Bile Acid Malabsorption in Patients with Neuroendocrine Tumors

Lehar Khanna, Thorvardur R. Halfdanarson, Mohamad B. Sonbol, Rachel Eiring, Teresa Prond, Michael Camilleri

Research output: Contribution to journalArticlepeer-review


Background: Chronic diarrhea in patients with neuroendocrine tumors (NET) may be caused by bioactive products of NET, bile acid malabsorption (BAM), ileal resection (IR) or steatorrhea. Aim: To quantitate BA and fat malabsorption in NET with diarrhea. Methods: Part of evaluation in medical oncology clinical practice, 67 patients [42F, 25 M; median age 64.0 y (17.0 IQR)] with well-differentiated NET and diarrhea underwent clinically indicated measurements of 48-h fecal BA [(FBA), fecal weight (normal < 400 g/48 h), fecal fat (normal < 7 g/day) in n = 52] and fasting serum 7αC4 (marker of hepatic BA synthesis, n = 30) between 01/2018 and 11/2020. IR had been performed in 45 patients. BAM diagnosis was based on FBA criteria: elevated total FBA (> 2337 µmol/48 h) or > 10% primary FBA or combination > 4% primary FBA plus > 1000 µmol total FBA/48 h. We also measured fecal elastase (for pancreatic insufficiency) in 13 patients. Results: BAM was present in 48/52 (92%) patients with NET. There were significant correlations between total FBA and 48-h fecal weight (Rs = 0.645, P < 0.001). Mean length of IR was 47 cm; in patients with IR < 25 cm, total FBA was elevated in 85% and primary FBA > 10% in 69%. In 22 patients with no IR, 13/15 tested (87%) had BAM. Among 6 patients with pancreatic NET and no IR, 80% had BAM. Fecal fat was ≥ 15 g/day in 18/42 (43%). In 4/17 (24%) with IR < 25 cm and 8/19 (42%) patients with IR > 25 cm fecal fat was 44.0 (40.5) and 38.0 (38.0)g/day, respectively. Conclusion: A majority of patients with NET and diarrhea had BAM, even with < 25 cm or no IR.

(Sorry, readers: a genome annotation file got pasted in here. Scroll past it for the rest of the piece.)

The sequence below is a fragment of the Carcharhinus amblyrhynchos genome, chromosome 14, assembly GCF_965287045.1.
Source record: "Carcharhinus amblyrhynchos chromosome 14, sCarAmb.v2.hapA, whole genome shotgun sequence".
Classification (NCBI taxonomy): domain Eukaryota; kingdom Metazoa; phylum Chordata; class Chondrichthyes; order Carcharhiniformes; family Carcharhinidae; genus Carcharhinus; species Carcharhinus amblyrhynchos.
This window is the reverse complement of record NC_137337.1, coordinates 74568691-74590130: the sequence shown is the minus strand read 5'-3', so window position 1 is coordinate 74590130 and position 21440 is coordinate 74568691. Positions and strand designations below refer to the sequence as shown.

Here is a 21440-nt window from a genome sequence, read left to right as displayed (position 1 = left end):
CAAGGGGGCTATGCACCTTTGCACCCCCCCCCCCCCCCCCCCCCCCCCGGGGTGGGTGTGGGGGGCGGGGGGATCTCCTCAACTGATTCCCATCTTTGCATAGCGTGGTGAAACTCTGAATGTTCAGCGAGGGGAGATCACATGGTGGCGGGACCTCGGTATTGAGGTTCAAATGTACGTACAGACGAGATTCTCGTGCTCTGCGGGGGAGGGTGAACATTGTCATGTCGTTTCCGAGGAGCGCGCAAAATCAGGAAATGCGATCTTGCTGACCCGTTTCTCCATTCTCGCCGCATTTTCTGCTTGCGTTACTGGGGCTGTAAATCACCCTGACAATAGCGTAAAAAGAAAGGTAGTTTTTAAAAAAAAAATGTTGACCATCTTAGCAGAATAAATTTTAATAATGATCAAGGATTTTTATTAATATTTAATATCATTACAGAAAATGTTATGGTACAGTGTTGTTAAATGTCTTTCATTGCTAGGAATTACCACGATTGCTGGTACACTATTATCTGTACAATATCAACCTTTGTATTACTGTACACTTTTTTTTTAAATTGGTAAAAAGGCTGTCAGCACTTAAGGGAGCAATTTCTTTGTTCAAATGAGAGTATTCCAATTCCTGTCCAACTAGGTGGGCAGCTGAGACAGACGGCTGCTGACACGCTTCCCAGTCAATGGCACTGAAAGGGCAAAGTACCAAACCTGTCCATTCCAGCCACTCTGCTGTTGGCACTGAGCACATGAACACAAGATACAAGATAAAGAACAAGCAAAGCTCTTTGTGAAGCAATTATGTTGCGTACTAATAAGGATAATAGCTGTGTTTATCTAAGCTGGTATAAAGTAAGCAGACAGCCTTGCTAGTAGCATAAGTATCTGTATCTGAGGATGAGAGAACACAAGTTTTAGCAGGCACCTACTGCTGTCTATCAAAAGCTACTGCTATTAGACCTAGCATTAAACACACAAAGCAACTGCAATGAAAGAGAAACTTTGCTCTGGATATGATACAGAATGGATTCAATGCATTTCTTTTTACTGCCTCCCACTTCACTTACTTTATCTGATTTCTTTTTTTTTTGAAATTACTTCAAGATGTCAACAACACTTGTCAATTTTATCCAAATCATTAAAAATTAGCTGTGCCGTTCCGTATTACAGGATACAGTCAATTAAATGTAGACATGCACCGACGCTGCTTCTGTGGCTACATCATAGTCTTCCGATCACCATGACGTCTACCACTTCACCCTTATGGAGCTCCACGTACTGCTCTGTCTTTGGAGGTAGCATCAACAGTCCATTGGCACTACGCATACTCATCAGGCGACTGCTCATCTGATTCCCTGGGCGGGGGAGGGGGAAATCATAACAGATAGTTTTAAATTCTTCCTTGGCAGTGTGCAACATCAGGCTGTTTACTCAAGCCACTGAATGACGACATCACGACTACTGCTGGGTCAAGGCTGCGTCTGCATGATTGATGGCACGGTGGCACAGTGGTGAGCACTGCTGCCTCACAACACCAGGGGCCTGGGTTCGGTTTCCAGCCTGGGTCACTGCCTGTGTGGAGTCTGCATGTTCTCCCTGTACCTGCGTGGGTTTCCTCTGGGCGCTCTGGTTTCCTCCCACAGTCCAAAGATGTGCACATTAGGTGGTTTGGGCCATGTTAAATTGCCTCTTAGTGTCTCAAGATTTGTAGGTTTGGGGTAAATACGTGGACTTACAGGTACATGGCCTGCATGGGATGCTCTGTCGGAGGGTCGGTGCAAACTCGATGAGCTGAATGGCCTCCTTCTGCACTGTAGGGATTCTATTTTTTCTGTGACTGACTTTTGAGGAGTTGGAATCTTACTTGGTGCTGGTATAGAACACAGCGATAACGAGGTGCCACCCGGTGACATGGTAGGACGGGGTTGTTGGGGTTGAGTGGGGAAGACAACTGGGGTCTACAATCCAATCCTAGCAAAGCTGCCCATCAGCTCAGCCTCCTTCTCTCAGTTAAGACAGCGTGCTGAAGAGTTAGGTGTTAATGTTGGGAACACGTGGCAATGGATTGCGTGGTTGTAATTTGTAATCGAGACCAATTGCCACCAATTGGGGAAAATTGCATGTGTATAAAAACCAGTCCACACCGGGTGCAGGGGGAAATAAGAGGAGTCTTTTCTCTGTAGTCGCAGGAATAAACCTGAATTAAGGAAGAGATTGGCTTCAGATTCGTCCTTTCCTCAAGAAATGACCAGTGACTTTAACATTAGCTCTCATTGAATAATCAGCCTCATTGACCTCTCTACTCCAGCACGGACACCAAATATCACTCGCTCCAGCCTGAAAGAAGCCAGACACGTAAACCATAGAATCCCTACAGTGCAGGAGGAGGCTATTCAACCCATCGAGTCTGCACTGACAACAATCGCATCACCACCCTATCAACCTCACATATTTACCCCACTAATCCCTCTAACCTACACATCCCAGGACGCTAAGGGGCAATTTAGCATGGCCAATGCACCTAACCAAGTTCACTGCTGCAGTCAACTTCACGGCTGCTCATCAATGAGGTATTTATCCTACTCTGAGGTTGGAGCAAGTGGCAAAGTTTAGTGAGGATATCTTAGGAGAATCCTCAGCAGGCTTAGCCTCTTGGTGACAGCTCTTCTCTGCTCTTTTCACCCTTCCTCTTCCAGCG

Original languageEnglish (US)
Pages (from-to)2517-2525
Number of pages9
JournalDigestive diseases and sciences
Issue number6
StatePublished - Jun 2022


  • Pancreas
  • Primary
  • Somatostatin
  • Steatorrhea

ASJC Scopus subject areas

  • Physiology
  • Gastroenterology


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